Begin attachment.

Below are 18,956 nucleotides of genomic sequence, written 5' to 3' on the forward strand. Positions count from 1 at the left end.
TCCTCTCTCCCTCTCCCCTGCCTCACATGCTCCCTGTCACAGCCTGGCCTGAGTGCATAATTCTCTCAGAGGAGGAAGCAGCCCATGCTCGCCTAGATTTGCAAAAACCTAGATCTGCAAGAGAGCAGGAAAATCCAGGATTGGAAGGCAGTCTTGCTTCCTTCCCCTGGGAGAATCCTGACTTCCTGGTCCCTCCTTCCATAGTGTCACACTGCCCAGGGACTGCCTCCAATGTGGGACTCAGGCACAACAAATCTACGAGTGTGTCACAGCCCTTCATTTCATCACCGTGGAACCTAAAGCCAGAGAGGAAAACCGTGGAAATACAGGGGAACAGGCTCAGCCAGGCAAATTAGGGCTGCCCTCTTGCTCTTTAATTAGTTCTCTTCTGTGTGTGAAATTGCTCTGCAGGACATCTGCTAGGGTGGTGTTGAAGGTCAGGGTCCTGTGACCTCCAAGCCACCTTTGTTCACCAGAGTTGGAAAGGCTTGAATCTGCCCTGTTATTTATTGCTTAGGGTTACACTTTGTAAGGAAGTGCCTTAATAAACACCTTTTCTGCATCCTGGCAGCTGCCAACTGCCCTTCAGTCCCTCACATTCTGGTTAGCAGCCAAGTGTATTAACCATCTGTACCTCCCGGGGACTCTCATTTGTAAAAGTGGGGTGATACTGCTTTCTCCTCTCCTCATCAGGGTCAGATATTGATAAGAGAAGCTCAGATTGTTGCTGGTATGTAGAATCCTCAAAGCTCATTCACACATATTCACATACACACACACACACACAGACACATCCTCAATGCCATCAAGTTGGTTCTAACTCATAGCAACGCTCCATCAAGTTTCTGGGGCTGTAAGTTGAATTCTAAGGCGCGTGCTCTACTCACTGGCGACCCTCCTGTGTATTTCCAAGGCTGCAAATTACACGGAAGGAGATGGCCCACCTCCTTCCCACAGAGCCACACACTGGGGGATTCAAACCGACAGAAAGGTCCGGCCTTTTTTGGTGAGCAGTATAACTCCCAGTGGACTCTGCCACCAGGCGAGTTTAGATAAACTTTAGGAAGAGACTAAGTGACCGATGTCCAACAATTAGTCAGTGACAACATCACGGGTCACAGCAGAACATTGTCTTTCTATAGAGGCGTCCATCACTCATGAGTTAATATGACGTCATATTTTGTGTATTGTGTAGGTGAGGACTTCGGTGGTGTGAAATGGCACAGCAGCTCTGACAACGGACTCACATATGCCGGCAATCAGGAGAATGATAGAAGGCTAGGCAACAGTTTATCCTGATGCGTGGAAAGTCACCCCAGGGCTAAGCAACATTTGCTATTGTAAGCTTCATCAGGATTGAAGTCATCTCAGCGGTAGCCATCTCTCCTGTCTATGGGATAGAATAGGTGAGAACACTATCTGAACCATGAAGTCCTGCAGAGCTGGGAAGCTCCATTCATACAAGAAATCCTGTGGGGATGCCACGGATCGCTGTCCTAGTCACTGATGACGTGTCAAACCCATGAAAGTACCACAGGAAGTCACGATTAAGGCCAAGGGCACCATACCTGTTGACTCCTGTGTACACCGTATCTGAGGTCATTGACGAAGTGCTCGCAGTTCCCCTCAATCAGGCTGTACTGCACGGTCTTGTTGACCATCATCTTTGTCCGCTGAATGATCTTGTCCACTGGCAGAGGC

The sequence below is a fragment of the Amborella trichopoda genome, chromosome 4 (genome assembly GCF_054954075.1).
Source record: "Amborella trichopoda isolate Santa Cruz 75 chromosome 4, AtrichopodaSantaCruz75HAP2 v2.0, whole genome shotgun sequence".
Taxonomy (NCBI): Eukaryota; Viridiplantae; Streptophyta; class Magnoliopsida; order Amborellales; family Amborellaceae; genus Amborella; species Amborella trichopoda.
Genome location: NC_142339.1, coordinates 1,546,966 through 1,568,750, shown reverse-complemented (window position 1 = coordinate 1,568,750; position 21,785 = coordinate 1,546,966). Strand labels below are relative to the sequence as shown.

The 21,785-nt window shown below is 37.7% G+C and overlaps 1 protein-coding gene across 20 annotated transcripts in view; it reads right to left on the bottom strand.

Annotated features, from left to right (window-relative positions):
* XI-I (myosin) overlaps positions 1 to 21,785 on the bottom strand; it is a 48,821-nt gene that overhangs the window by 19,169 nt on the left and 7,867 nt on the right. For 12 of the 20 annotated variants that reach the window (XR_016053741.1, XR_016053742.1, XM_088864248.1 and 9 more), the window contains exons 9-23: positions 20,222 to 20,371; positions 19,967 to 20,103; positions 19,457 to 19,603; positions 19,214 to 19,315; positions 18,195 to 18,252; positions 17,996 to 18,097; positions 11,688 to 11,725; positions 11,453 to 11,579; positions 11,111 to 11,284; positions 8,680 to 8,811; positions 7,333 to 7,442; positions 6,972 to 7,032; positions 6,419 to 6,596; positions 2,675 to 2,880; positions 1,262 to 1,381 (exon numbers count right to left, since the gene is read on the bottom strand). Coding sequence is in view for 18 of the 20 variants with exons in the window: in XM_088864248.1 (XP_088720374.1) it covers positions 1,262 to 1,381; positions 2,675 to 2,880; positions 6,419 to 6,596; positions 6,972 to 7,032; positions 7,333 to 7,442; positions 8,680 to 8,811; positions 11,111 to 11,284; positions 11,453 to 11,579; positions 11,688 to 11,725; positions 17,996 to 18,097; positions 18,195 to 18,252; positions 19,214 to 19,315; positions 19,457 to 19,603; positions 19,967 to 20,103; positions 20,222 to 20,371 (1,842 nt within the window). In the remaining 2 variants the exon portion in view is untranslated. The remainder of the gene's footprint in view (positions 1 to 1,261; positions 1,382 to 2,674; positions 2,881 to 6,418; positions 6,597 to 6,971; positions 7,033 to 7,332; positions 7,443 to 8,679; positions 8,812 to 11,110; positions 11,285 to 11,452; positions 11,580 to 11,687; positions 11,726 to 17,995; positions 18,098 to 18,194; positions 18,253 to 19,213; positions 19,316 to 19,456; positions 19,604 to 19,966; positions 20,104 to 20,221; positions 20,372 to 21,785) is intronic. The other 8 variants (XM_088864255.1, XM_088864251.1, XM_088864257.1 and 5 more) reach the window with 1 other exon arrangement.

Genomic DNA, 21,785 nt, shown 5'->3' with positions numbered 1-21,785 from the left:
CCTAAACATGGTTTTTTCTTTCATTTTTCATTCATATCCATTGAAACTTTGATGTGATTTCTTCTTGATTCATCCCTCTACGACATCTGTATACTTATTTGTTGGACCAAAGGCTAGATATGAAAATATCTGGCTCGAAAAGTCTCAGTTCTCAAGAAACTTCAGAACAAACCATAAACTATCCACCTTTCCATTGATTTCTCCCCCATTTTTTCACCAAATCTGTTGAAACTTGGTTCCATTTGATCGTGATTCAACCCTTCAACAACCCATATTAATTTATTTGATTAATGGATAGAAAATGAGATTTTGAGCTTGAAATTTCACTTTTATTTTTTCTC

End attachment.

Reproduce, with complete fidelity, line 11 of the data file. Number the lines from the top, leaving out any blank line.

CCTAAACATGGTTTTTTCTTTCATTTTTCATTCATATCCATTGAAACTTTGATGTGATTTCTTCTTGATTCATCCCTCTACGACATCTGTATACTTATTTGTTGGACCAAAGGCTAGATATGAAAATATCTGGCTCGAAAAGTCTCAGTTCTCAAGAAACTTCAGAACAAACCATAAACTATCCACCTTTCCATTGATTTCTCCCCCATTTTTTCACCAAATCTGTTGAAACTTGGTTCCATTTGATCGTGATTCAACCCTTCAACAACCCATATTAATTTATTTGATTAATGGATAGAAAATGAGATTTTGAGCTTGAAATTTCACTTTTATTTTTTCTC